The Antigonish Diocese used the funds raised through the sale of Diocesan assets to help compensate more than 140 people that had been abused as children by Diocesan priests.
How many potential victims of priest sexual abuse are there in the Archdiocese of Halifax?
It is public record that a number of former priests of the Archdiocese of Halifax-Yarmouth have been convicted of sexually abusing children.
What is not public record is the number of priests who have had allegations of sexual abuse made against them but who have not faced criminal charges. The Halifax Archdiocese has faced numerous compensation claims for abuse by its priests. It has never publically disclosed how many priests it is aware of that have committed acts of sexual abuse.
However, most professionals who work with survivors of sexual abuse agree that the number of victims who come forwards to pursue criminal charges are just the tip of the iceberg. Some professionals suggest that just 10% of sexual assaults are ever disclosed by victims to authorities.
A famous study concluded that the average pedophile will molest over 200 children during their lifetime.
I remind you that the Diocese of Antigonish is half the size of the Halifax Archdiocese. That class action resulted in claims by more that 140 victims of sexual abuse by more than a dozen priests.
One has to ask:
- How many priests is the Archdiocese aware of that face allegations of sexual abuse?
- How many potential victims of priest sexual abuse have had their lives destroyed by priests employed by the Archdiocese of Halifax?
If this legislation passes the Archdiocese of Halifax will be able to divest itself of assets it currently holds throughout the Diocese and place them into sub-corporations held by individual parishes. I would suggest, the only reason for this proposed change to legislation that has existed for over 100 years is to make it more difficult for survivors of priest sexual abuse to be able to receive just and fair compensation for their injuries.
I believe, and the victims of priest sexual abuse that I represent believe, that the Archdiocese of Halifax is concerned that it may face the same type of class action by victims of priest sexual abuse that the Antigonish Diocese faced. If the Halifax Archdiocese is concerned that this may happen, one has to wonder if they are aware of reasons why it should happen.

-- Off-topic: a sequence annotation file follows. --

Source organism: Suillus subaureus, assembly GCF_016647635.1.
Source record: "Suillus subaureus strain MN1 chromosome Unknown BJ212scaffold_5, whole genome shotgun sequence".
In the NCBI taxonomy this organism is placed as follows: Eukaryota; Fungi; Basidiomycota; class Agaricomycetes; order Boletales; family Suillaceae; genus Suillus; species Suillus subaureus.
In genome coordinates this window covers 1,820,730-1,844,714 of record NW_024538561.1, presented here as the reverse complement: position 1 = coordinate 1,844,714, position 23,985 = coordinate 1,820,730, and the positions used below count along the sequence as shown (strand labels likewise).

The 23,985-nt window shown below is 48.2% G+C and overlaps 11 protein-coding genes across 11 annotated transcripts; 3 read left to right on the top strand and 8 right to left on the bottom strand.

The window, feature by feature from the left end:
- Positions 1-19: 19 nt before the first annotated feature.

In the future, if a victim of sexual abuse by a priest obtains a judgement against the Archdiocese, the Archdiocese may very well say that it has no assets available to pay the judgement. A judgement against the Archdiocese arguably wouldn’t be enforceable against individual parishes that hold assets because the parishes would argue that they are separate legal corporations that are not responsible for legal judgements against the Archdiocese.
In 2015 the Nova Scotia legislature did the right thing on behalf of sexual abuse survivors by recognizing that there should be no time limit for being able to pursue a claim for harm suffered by victims of childhood abuse.
The legislature must resist this attempt to make it more difficult for survivors of childhood abuse to be able to receive compensation for the harms they have suffered at the hands of the Archdiocese of Halifax.
Thank you for your time today.
I don’t know why the Archdiocese wants to be given these unusual powers that no other religious institution in Nova Scotia has. There may be perfectly legitimate reasons why the Archdiocese wants the law to be changed. However, as we have seen in Nova Scotia and in the rest of Canada and across the globe, person’s in authority within the Catholic church, time and time again, have chosen to protect the reputation of the Catholic church rather than protect the safety of children within it’s Diocese’s. I am concerned that the powers that this bill would give the Archdiocese could be used to make it more difficult for vulnerable and damaged survivors of sexual abuse to be fairly compensated for the harm they have suffered.
What do you think? Please let me know.